|Prerequisites||The PO Format|
The current state of affairs in the localization of user-visible strings (messages) in application interfaces is such that the translator is sometimes forced to supply an inadequate translation. This problem typically occurs when a message contains a placeholder to be substituted at runtime, or when two unrelated strings become related by placement in the interface. In either case, the modest requirements of the English language on the congruence of words in a sentence allow the original string to remain grammatically correct, while in many other languages this is not the case.
Translators and programmers sometimes try to work out a change in the code which would provide a more workable alternative. However, this process is difficult, and worse yet, the outcome is still language-dependent: solving the problem for a few languages does not necessarily solve it for all of them.
One way to overcome these problems in a more general and compartmentalized manner is to provide translators with a way to modify translated strings at runtime, depending on the context (eg. particular placeholder substitutes). In other words, to script translation. The translator should be able to operate on any interface string he wishes, while the programmer should not bear any extra burden (or know about translation scripting at all).
KDE4 comes ready with a translation scripting system, called Transcript. Several strategic choices were made in its design:
|For comparison, another translation scripting approach taking some different decisions (new translation environment down to the file format, scripting facilities more specialized, etc.) is brewing at http://wiki.mozilla.org/L20n|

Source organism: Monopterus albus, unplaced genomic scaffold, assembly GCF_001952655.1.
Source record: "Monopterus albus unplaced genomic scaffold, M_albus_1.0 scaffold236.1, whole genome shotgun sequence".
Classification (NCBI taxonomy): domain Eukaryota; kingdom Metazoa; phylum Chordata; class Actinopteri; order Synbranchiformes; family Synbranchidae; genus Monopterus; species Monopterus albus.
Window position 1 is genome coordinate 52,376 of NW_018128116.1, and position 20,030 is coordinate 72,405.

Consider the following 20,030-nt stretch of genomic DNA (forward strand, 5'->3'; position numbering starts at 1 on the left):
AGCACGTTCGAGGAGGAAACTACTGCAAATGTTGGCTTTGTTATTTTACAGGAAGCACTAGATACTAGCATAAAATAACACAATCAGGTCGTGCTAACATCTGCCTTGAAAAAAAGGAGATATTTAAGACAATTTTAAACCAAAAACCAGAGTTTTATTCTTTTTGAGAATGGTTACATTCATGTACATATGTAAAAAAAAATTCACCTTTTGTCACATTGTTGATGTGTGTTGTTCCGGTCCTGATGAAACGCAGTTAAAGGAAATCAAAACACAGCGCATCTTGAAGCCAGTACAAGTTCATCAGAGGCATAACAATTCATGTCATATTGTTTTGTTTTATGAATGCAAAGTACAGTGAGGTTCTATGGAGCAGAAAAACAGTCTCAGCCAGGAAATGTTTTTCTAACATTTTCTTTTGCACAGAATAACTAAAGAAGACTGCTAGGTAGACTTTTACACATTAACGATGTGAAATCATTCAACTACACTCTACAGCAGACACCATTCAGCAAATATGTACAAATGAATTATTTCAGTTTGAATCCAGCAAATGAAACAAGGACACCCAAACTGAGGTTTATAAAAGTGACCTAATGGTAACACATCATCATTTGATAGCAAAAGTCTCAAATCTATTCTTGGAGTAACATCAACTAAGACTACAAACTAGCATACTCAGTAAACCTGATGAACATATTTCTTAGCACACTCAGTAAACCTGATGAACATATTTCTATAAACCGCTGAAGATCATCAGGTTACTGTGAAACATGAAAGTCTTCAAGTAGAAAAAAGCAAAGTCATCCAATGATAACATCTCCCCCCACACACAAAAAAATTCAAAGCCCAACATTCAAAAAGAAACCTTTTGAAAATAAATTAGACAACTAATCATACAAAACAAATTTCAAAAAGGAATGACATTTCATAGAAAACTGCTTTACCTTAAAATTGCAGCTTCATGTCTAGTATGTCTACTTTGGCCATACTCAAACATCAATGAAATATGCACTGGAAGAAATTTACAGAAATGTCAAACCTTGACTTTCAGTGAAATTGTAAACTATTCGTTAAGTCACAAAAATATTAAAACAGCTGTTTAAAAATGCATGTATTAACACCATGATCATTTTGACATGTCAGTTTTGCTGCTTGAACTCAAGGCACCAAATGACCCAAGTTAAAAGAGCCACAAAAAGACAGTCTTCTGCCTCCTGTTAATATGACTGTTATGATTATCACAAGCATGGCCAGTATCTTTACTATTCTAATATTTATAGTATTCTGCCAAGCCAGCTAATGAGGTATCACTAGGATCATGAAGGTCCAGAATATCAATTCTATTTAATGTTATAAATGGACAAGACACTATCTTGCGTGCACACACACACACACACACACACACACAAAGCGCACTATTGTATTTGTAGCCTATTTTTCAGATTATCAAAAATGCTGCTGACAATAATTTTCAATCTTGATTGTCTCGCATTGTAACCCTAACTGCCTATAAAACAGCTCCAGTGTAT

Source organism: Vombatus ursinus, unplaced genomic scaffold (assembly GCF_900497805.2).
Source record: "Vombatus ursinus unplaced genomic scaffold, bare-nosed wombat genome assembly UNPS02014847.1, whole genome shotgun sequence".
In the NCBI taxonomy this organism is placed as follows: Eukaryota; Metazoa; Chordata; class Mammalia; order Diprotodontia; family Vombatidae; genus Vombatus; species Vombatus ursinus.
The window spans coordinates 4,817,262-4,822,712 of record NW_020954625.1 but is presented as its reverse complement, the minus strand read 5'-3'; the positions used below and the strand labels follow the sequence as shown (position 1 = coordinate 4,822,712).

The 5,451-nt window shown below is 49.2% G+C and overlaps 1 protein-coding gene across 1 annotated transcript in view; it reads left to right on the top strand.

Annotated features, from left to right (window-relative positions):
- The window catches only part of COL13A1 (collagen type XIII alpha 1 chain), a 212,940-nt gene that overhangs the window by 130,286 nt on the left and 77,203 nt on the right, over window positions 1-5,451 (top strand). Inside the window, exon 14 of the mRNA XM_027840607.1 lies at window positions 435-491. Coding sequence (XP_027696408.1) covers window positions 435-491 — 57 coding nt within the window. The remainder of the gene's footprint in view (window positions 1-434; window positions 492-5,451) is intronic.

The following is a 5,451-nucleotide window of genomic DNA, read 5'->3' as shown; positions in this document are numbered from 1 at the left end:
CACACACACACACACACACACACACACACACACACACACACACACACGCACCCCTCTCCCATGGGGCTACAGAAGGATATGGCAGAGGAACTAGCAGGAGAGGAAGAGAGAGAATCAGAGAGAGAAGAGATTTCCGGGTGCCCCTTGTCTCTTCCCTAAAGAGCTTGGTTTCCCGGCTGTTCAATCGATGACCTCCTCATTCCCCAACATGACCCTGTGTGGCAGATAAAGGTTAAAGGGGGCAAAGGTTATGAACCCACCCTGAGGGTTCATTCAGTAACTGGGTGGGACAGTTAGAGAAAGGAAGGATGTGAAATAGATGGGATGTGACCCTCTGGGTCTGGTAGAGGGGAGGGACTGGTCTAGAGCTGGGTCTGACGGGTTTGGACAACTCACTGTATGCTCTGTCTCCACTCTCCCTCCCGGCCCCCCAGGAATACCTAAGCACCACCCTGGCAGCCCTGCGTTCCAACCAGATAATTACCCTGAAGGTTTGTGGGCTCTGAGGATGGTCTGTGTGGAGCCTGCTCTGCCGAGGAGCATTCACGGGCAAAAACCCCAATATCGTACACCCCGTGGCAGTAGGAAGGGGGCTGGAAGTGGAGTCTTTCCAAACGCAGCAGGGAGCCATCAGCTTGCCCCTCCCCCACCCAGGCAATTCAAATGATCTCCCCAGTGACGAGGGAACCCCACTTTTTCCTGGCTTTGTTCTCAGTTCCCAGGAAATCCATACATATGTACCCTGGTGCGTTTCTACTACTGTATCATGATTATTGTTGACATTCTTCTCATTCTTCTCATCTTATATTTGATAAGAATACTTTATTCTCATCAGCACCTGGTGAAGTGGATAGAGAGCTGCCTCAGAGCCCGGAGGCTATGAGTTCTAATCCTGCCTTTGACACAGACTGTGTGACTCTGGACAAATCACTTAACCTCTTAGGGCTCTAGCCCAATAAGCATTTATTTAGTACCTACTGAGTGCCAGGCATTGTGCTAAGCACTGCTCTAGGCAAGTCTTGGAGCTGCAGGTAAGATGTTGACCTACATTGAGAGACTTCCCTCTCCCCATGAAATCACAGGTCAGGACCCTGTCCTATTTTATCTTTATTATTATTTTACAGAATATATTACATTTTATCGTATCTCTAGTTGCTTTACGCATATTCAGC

In case where the application draws translations from several PO files, scripting calls defined in one of the Transcript modules are available in all used PO files. Since every KDE app uses kdelibs.po, calls defined in kdelibs.js are available everywhere.
The scripting process is illustrated by several examples. More detailed explanations of the elements are given in following sections.
In Nevernessian it is impolite to speak a greeting with the same tone of voice throughout; instead, the name of the person must be shouted out. Hence, the translator wants to capitalize the placeholder substitute in the following login greeting in neverness.po:
msgid "Hello, %1!" msgstr "Heelyy, %1!"
So the translator adds a scripted msgstr, with an interpolation:
msgid "Hello, %1!" msgstr "Heelyy, %1!" "|/|" "Heelyy, $[shout %1]!"
The first thing to note is that, while a bit longer, msgstr is still a proper PO msgstr, which means that it can be edited and processed by the usual PO tools.
The first part of msgstr is same as before, and called the fallback in this context: if the scripted part happens to fail in some way, the fallback translation is used. The fallback is followed by the fence |/|, which separates the fallback and scripted translation (and also indicates that this message is scripted).
Finally, there is the scripted translation after the fence. It is different from the fallback in that it contains the interpolation $[shout %1], which is supposed to evaluate to a capitalized version of the placeholder substitute. It is composed of the call name, shout, and one argument to it, the %1 placeholder which will be replaced by its substitute. The syntax and expansion rules for interpolations are similar to Unix shell.
The call shout itself is defined in the Transcript module neverness.js, which contains only these lines: